A gift. This is the only lens through which I will ever know my daughter Jenny: a total and utterly blessed gift.
Jenny was diagnosed at five years of age with Angelman Syndrome, a rare genetic neurological disorder characterized by developmental delay, intellectual disability, and severe speech impairment. Jenny knows few words and can communicate only a few key concepts in sign language. Yet, from the beginning of her life, this daughter of mine has been a channel of God’s grace for us. Thanks to her, my family and I return Sunday after Sunday to receive the Eucharist.
Jenny, our second child, was born in 1988, four years after my husband Ken and I were married. We were so excited to welcome our first baby girl into the family. However, the happiness of those first few months of her life gradually slipped into grey shadows of concern as she began to miss one developmental milestone after another. Because of swallowing difficulties, Jenny never took to the bottle. There were no first words, no first steps. The movements of her arms and legs were jerky and clumsy. Then came the seizures. All of these painful realities were carried by a child who showed so much love to everyone around her. To this day, Jenny’s happy disposition and her delightful, spontaneous episodes of laughter and joy attract others to her.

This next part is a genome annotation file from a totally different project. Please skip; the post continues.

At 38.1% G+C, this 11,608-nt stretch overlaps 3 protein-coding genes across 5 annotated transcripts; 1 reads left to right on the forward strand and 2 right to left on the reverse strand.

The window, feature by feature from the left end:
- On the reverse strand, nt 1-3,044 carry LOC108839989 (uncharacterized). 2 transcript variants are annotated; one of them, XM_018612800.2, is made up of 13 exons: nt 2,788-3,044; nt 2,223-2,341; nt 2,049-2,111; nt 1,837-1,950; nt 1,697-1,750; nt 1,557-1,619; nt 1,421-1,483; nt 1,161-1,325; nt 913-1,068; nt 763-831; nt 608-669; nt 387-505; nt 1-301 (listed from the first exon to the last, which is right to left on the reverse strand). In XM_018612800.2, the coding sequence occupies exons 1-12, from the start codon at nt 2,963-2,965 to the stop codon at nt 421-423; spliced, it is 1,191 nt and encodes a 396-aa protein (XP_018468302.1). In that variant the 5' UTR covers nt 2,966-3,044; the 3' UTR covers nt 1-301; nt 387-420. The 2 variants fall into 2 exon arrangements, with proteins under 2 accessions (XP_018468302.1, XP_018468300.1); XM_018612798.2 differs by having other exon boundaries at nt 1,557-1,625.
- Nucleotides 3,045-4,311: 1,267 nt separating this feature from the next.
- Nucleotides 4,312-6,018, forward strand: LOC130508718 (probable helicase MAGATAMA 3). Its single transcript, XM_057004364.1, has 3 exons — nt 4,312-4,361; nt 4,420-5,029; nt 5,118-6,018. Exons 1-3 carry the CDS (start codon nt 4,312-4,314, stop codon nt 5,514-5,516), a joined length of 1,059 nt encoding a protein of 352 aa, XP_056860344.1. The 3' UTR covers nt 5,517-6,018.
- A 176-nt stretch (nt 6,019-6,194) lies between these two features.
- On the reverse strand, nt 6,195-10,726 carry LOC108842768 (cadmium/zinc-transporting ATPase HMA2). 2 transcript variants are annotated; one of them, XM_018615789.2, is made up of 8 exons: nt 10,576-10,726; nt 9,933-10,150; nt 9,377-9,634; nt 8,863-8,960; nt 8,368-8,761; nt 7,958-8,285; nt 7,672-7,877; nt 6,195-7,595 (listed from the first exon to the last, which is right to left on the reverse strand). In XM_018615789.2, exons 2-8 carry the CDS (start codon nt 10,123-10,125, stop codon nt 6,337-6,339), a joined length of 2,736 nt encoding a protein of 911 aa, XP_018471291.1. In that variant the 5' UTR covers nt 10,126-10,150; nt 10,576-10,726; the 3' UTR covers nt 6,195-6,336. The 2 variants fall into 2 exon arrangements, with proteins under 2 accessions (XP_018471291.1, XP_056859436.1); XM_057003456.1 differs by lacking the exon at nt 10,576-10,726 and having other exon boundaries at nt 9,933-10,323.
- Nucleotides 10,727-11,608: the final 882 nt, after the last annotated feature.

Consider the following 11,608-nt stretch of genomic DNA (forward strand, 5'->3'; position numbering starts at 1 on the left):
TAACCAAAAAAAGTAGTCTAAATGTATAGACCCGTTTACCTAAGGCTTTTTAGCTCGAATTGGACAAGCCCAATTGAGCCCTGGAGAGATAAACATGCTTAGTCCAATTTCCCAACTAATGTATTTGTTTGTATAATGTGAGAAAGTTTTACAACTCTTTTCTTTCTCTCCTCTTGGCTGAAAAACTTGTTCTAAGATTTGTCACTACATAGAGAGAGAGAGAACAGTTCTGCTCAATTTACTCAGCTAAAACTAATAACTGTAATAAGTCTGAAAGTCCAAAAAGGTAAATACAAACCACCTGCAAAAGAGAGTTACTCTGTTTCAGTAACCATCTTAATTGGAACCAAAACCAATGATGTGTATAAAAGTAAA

Without a diagnosis, however, we had no idea of what was happening to our daughter, and the uncertainty of those first five years of Jenny’s life left me feeling powerless and scared.